Can anyone remember any time in fairly recent history when any one single industry has been this successful at leading the government around by the nose?
Even as the LimeWire damages case grinds its way through the courts, a group of film and music artists led by wealthy film producer and founder of FilmOn.com Alki David are suing CBS Interactive and CNET for distributing the LimeWire application. LimeWire, whose service was killed off by the US District Court last year, was …
Maybe "I" will sue all the oil companies in theworld for making petrol (Gas for US readers), after all without it NO ONE would be able to speed in a car, commit road rage, death by dangerous driving . . . the list goes on. I could act as US style lawyer for a class action case against them all, and sue for a kersqiullion dollars per person injured / killed / upset my vehichles powered by an infernal explosion machine. Of course I'll be modest and only claim 75% of winnings, plus fees, handling charges etc etc etc
I wonder just how many of those downloads was because the people using lime wire got infect with some kind of virus and ended up having to reinstall their system. I love though how downloading the application itself somehow means you used it to download copyrighted material, sure we all know a lot of people did but then so did a lot of people using FTP clients, we dont see them going after cuteftp. I remember the days people used email to share their copyrighted files, and websites with direct HTTP downloads, does that mean microsoft and netscape should be sued as well?
Well there's 20 minutes of my life I won't get back...Fine, most accept that piracy hurts the content owners but if you're going to take legal recourse at least stick to one solid argument you can win.
Alki's case is poorly constructed - trotting out age old fallacies such as 1 download equals one lost sale. It features deliberate edits of video clips and screen grabs - displayed out of context.
I wouldn't bet on him winning any substantial damages from cnet based on that selective "evidence".
I certainly didn't see anything that was presented by Alki that would convince me that cnet had actively encouraged people to share files illegally.
On a seperate note - to all reg readers outside the UK I'd like to make it perfectly clear that although Alki sounds like he's English - he really isn't. Also, to call himself an actor is being a bit economical with the actualité.
Paris, cos she could sue me
That when tapes were used the quality of the music/film was pretty high and the companies made decent money. Now that they are churning out total crap at the rate of 5 or 6 films/songs a second no one wants to actually pay money to see/listen to them, so they don't and the recording industry needs to scrimp and save (and sue) to make sure it can still afford to send its manufactured blow job queen off to Rio in a private jet to sing a song written by some fat, lazy, untalented writer who hasn't had an original idea since the mid 70s.
It was twin-cassette machines that were targetted, and yes, Binatone was sued and lost !!
The result was that a levy was placed on all blank media sold in the UK to compensate rights holders, though you can guess how many actually got paid.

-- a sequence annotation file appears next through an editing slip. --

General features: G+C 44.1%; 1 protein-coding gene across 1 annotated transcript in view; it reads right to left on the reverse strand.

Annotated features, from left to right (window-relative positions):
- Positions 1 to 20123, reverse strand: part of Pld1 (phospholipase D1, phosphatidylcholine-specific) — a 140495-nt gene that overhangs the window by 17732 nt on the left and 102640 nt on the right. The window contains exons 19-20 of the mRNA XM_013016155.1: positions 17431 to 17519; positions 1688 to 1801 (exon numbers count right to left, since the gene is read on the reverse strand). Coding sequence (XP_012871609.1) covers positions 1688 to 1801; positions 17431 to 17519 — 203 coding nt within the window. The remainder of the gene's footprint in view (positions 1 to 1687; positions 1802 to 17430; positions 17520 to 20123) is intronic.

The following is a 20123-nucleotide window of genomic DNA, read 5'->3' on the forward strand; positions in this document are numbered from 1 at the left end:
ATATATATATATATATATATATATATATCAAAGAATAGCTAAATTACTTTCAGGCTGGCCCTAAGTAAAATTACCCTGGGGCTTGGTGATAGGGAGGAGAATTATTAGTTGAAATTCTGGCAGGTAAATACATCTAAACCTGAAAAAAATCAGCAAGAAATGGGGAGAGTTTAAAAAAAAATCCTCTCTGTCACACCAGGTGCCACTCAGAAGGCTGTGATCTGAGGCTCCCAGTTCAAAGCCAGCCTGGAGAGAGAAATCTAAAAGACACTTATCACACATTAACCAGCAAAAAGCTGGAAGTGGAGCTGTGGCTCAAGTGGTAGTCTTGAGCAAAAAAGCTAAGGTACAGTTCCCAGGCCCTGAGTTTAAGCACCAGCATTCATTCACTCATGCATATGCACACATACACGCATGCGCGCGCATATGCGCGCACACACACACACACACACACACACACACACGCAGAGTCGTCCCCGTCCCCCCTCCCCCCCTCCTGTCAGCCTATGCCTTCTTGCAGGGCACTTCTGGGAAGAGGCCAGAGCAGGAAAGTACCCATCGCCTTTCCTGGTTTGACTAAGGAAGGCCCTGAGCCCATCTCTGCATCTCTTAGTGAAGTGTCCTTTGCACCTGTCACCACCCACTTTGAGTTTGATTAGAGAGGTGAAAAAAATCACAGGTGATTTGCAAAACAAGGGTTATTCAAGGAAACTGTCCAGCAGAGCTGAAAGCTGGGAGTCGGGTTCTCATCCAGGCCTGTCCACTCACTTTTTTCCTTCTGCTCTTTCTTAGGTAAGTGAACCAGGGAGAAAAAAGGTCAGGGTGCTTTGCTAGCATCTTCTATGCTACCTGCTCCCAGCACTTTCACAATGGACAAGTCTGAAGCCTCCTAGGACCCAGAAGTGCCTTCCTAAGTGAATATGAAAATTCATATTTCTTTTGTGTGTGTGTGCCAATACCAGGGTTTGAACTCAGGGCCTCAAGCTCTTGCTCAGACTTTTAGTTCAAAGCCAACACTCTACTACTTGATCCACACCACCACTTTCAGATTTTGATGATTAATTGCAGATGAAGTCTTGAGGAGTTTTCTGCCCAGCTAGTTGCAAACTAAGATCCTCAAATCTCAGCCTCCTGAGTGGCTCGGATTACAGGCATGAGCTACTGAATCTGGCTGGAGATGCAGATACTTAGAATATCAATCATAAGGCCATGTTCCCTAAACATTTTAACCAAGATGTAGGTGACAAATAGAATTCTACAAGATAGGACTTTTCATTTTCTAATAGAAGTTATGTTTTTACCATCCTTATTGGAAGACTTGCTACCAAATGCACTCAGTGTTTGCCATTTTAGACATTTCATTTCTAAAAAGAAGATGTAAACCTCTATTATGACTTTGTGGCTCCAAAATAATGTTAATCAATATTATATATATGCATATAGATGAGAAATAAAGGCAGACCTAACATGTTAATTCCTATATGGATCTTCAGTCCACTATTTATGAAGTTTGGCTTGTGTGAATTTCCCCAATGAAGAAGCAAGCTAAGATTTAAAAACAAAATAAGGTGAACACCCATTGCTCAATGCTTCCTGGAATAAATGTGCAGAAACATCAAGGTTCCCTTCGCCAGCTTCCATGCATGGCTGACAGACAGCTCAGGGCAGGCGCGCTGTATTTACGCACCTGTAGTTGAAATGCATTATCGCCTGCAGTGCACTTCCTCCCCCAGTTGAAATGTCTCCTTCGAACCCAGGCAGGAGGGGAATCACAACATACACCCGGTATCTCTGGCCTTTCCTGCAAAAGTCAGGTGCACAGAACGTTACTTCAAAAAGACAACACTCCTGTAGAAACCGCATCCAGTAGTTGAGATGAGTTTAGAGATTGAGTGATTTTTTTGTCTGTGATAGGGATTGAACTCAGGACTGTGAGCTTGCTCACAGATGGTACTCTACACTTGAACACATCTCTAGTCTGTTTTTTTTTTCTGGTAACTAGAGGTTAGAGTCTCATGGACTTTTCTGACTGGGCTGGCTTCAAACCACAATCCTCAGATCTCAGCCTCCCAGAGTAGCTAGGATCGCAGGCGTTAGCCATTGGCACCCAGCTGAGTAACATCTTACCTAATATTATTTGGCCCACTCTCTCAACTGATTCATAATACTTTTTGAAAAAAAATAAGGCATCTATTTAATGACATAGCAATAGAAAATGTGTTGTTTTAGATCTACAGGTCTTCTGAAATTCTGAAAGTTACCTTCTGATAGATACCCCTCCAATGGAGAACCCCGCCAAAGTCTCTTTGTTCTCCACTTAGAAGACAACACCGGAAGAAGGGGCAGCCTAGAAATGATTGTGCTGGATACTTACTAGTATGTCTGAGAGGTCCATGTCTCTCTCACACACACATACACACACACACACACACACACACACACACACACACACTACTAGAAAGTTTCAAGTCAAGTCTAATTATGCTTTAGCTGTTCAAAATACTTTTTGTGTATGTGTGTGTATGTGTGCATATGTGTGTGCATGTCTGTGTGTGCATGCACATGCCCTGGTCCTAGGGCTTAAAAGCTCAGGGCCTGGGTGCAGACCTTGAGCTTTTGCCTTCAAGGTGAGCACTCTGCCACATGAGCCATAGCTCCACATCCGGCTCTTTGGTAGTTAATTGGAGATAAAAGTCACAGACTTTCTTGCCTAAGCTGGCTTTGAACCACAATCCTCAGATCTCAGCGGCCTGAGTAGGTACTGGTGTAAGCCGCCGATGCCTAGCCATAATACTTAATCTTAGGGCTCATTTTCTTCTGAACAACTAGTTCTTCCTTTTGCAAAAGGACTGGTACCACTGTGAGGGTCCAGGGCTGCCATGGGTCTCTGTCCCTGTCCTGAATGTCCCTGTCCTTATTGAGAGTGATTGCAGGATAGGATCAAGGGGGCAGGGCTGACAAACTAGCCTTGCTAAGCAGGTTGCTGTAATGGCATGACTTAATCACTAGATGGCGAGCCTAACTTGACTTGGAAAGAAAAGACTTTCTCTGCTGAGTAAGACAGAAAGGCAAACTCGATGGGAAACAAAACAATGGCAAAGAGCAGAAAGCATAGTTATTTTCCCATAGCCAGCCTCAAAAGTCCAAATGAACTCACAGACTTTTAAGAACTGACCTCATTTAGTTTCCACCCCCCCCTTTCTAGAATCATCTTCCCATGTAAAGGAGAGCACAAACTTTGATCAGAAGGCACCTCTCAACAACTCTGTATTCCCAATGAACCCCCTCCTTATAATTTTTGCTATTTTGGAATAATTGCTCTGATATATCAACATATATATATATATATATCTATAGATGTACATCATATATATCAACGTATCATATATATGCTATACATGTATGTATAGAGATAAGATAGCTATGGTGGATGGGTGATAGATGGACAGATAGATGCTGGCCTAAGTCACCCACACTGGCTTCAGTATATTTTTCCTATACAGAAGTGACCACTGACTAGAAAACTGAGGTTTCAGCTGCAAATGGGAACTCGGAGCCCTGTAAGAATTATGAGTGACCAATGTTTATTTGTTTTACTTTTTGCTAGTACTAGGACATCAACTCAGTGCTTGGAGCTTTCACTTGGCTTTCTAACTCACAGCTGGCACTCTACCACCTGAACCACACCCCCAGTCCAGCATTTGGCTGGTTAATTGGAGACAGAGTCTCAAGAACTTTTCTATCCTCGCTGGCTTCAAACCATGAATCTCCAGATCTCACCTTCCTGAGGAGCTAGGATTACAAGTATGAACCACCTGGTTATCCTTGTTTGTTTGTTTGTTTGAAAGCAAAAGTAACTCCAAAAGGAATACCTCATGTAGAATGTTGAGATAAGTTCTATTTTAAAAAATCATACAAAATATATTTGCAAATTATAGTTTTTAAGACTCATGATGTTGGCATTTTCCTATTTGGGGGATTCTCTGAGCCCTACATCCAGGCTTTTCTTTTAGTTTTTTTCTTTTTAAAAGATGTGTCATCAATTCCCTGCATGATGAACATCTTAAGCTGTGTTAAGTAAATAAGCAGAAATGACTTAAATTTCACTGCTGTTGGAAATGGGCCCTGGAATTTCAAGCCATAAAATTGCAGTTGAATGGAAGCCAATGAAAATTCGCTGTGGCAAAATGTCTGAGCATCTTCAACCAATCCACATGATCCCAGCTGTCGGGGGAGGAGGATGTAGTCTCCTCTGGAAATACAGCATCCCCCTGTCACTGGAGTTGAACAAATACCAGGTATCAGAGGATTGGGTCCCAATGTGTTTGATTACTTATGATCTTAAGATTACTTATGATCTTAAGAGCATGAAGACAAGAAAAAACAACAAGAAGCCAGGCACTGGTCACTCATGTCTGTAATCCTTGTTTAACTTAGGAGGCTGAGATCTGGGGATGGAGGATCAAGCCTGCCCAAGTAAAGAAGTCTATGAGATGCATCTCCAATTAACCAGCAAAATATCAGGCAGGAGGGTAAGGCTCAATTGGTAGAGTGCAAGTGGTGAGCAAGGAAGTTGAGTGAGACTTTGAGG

I believe that levy is still in place. They shot themselves since the levy being paid, you now have the "right" to make a copy.
Again there was no distinction between you copying the latest Yes LP and you performing your own composition, a distinction which even today fails to be made by "big media"
Gun shops were sued by all families that had lost loved ones in firearms 'incidents'.
W H Smiths were sued for selling blank CDs and DVDs (only ever used to copy stuff illegally, apparently)
Ford were sued by all families that had lost loved ones under the wheels of their vehicles
BAE Systems were sued by all families..........
(repeat ad nauseam)
Computers don't make morally or legally responsible decisions to copy, sue, rape, or kill. Nor does Limewire or other computer program. If someone used a cellphone location to stalk a person with intent to harm, who is responsible? -the phone manufacturer? programmer? Sales person? Government who launched GPS satellites-victim for having location enabled? Etc! No! Only the one lone morally compromised individual is responsible. People who illegally copy material are solely and individually responsible for their decisions to do so, not the bystanders with more money for greedy lawyers to attempt to steal from.
I agree with this.
But, the person (or company) who makes software that is intended to be used to break the law (low orbit ion cannon? sony DRM on cd's) should be held responsible.
I don't know in the case of limewire but CNET had nothing to do with it.
As far as CNET was concerned this was a legal free piece of software that it's users could download.
CNET (and CBS) has (have) deep pockets,so they get sued. Notice no one is going after the end users because it's far too much trouble to do that (even if they could). And how much extortion could ever be squeezed from individuals (there's no paycheck using this strategy).
I would expect this case to be tossed. Should it make it to trial the jurors should see through this scam (but, there are some pretty damn stupid people who sit on juries)
I believe everyone should sue everyone else for every dumb reason imaginable. (Will this crap ever end?)
Something I've always wondered... In countries where a CD/DVD piracy levy is charged, can you claim it back if you're a person that creates content and uses recordable media because it's low volume? What about if you're a person that owns a direct to DVD camcorder and uses blank DVDs to record their family holidays?
The above is not intended as a serious question - just wanting to add a point about presumed piracy.